As I write, our neighbourhood is wrapped in darkness. At Stage 6 national load shedding, electricity cuts out several times a day. But we hardly notice. We enjoy the benefits of energy that shines down from the sky, for free, every day.
In August we installed a solar power system. After fretting for a while over the cost, we saved up and just did it, knowing that this investment will pay itself back in a few years. After that, electricity will be free.
Best of all, we reduced our family’s carbon footprint, making a major contribution from our side towards solving the climate change crisis.
The solar panels convert sunlight into electricity. This power is variable, and it comes in as DC (direct current) while the home uses AC (alternating current). So the current has to go through an inverter.
The inverter receives electricity (from the panels, from the grid or from a battery), converts it as required, and sends it as required to the home or the battery or exports it to the grid. Beware: the inverter is noisy.
Batteries supply power at night. Without them electricity would only be available during daylight hours. They act as a storage tank, ensuring a steady supply while power production peaks and dips. The inverter also needs a battery to start up during power outages (it is a computer after all). This took me a while to understand. Without electricity from the grid or from a battery, the inverter cannot power up in the morning, and the solar panels are useless.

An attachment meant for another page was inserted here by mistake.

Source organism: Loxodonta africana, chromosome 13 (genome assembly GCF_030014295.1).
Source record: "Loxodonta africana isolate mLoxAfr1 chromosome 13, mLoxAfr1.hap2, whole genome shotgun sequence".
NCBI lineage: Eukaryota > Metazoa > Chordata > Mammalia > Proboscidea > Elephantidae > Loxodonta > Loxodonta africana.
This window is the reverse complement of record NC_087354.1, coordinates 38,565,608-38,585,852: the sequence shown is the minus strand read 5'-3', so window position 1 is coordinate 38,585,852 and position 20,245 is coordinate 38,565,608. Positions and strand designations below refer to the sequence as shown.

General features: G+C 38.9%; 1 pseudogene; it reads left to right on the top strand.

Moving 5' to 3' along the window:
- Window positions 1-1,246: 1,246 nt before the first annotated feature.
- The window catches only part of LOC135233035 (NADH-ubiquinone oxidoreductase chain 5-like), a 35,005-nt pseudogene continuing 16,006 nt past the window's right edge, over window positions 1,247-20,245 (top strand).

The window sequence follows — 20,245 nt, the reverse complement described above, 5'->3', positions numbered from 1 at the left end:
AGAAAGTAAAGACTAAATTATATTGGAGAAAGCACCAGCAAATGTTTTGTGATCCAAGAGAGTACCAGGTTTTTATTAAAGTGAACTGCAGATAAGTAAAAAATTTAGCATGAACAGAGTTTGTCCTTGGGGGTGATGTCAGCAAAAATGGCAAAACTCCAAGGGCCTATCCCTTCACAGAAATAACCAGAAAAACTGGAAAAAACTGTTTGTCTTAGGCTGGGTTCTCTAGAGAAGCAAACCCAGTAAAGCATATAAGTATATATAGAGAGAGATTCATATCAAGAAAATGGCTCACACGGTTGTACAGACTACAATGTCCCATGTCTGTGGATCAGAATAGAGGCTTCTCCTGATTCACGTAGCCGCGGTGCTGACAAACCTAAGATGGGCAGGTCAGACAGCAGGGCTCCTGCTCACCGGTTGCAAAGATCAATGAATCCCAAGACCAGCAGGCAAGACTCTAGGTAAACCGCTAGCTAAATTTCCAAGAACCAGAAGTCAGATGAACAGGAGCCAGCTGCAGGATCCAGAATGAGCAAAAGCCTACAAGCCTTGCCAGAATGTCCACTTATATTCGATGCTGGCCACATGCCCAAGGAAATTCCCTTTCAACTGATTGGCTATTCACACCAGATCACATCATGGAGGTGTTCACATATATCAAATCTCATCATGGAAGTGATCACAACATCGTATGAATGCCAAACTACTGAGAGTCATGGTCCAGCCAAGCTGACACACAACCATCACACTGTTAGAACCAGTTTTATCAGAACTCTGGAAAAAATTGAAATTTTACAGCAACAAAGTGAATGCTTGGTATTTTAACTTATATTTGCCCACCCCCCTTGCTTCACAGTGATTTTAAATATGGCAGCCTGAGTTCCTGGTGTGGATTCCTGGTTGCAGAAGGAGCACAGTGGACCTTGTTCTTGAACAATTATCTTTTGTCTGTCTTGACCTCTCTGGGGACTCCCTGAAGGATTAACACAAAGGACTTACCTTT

The Watt ratings on the panels indicate the maximum power produced per square meter. I don’t know if one ever reaches that maximum, but today at lunch time (a blazing sunny spring day) our panels produced 85% of their total rating.
An online app records and makes pretty graphs of everything – the energy being harvested from the sun, our electricity usage, how much we import and export from and to the grid, even an estimate of total savings – in Rands (our monthly electricity bill) and in carbon dioxide (1.8 tons in under 3 months, or more than half a ton of coal). Wow!
At this time of year the weather is extremely variable, swinging from blazing hot sunny days to grey fog and drizzle, and back. Despite this, our solar system has supplied our needs, on average. On some days we import from the grid, on others we export. Even on the darkest days with heavy cloud cover, the panels produce at least enough electricity to keep the fridge and freezer going 24/7 (with two batteries). But this is good to know.
Back to question of money: these past few years the cost of solar power has come DOWN, to the point where it is now getting cheaper than electricity from fossil fuels (like coal power stations). At current electricity prices our system (which we paid for cash) would take about 10-11 years to pay off.
But electricity prices in South Africa have gone UP, faster than inflation (15% annual increase on average since 2008, which is 3x faster than inflation). If this trend continues (very likely) we will get our money back in about 7 years, after that, profit. So this is an investment that makes business sense. No wonder more and more businesses are installing solar power. In theory one can start small and add more over time.
I just discovered that 13 October was International Day for Disaster Reduction. On 11 October 50% of Durban city was without power after an explosion at a major substation. Half a large city! The Durban flooding disaster damaged electricity infrastructure and caused major power outages. Sometimes we lose power for several days due to local faults. And have I mentioned the load shedding?
In every way solar power makes sense. It makes sense for today, it makes sense for the future, it makes sense financially, it makes sense for disaster readiness and for peace of mind.
by Marlies Craig